Because ACOs in the Pioneer program would have to accept both up- and downside risk, CMS was very selective in choosing the original 32 Pioneer ACOs. As the Advisory Board put it in an article published just before the Pioneer program began, “The 32 Pioneers underwent a rigorous evaluation – including a comprehensive review of applications and in-person interviews….” And yet by 2016 only eight of these rigorously evaluated ACOs remained. The dropouts were those who lost money or expected to lose money. Thus, if we were to take an “intent to treat” approach in evaluating the Pioneer program and asked how well all 32 performed, the result would probably be worse than the 0.7 percent savings achieved by the eight diehard ACOs that participated for all five years.
Why did we need ACOs in addition to insurance companies?
What were ACO proponents thinking would happen? We know they thought ACOs would perform much better than they have. But how much better? Did they agree with Emanuel and Liebman? Did they think ACOs would gradually accept total insurance risk and go on to outcompete the insurance industry? We don’t know. We don’t know because ACO proponents never bothered to ask an elementary question: “Are we proposing to create an ACO industry because we think the HMOs and the managed care tools they popularized have failed, and if so, why do we think ACOs will succeed where HMOs and managed care plans have failed? What tools will ACOs use that the insurance industry hasn’t already experimented with?”
ACO proponents never indicated that they had given a moment’s thought to that question. They never came right out and said, “Managed care plans have had their day in the sun, they haven’t worked, and now we need to replace them with a new entity we’re calling the ‘accountable care organization,’ and here’s why.” They just demanded that Congress authorize CMS to set up an ACO program in Medicare alongside the Medicare Advantage program, and that private-sector payers create a private-sector ACO industry alongside the insurance industry.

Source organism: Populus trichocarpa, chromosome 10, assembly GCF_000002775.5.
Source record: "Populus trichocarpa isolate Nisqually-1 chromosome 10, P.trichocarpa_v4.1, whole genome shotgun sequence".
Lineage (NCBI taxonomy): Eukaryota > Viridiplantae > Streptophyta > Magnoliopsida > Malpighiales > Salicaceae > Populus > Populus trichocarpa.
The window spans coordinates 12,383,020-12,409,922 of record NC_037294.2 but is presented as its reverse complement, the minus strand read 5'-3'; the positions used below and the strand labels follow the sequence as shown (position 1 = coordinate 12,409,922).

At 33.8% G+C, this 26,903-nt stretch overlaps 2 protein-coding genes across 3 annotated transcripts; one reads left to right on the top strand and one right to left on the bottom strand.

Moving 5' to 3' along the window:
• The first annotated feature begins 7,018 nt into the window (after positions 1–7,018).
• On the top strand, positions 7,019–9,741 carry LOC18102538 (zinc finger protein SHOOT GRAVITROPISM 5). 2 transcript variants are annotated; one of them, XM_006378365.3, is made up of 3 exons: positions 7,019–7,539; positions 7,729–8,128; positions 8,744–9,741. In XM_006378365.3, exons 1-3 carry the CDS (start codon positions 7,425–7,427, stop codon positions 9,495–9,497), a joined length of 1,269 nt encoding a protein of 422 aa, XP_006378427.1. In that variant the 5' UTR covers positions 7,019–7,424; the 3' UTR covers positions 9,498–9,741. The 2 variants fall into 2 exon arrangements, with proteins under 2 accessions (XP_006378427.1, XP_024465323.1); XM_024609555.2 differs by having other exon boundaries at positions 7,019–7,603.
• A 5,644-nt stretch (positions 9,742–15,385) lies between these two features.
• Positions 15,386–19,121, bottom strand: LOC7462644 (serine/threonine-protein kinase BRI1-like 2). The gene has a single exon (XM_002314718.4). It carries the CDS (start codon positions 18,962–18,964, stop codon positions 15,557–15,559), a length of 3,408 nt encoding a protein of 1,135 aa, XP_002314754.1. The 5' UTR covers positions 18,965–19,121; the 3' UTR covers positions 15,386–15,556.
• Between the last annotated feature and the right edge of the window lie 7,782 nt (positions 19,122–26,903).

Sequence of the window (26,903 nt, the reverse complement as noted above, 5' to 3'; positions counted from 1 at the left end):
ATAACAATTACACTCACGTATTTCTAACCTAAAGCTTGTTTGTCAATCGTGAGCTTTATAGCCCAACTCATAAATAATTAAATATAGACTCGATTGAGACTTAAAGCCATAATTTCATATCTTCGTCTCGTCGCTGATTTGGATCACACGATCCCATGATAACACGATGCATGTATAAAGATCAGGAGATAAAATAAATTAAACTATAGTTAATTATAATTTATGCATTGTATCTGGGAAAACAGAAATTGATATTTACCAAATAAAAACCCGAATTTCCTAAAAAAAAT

Congress, with even less forethought, agreed. Congress inserted provisions into the Affordable Care Act authorizing CMS to set up Medicare ACO programs, President Obama signed the ACA in March 2010, and CMS implemented the Pioneer and MSSP programs early in 2012. In 2015, Congress did it again: They enacted MACRA, which encourages the formation of even more ACOs. At no time in this higgledy-piggledy ACO-creation process did any of the participants publicly address the question, “How will ACO magic differ from HMO magic, and if there is no difference, why are we doing this?”
A handful of ACO advocates did attempt to distinguish ACOs from HMOs after the ACA was enacted, but their distinctions were meaningless or misleading. Of these after-the-fact distinctions, the three most frequently heard were: (1) Doctors will be running ACOs, not “distant,” uncaring HMOs; (2) ACOs do not limit patients to a network of “preferred” providers as HMOs do; and (3) modern information technology makes it possible for ACOs to provide much better care than HMOs ever did. Emanuel and Liebman, for example, trotted out all these distinctions. 
The first claim – that doctors are running ACOs, not HMOs – is laughable. HMOs and other insurers are setting up their own ACOs, and even the ACOs that were not established by insurers have very little physician involvement in management.  The claim that ACOs do not limit choice of provider is, strictly speaking, true at this moment, but that is changing because ACOs are not happy with the enormous “leakage” they suffer because they can’t force their “attributees” to stay in network. Finally, the argument that information technology improves quality of care is an exaggeration of IT’s impact on quality, and in any event, the insurance industry has as much access to IT as ACOs do.
But even if these false distinctions between ACOs and HMOs were true, they wouldn’t tell us what it is ACOs do that HMOs don’t do. So what if doctors really are running ACOs? So what if ACOs have yet to force patients to stay within ACO networks? What does that tell us about what ACO doctors are doing that doctors micromanaged by the insurance industry are not doing?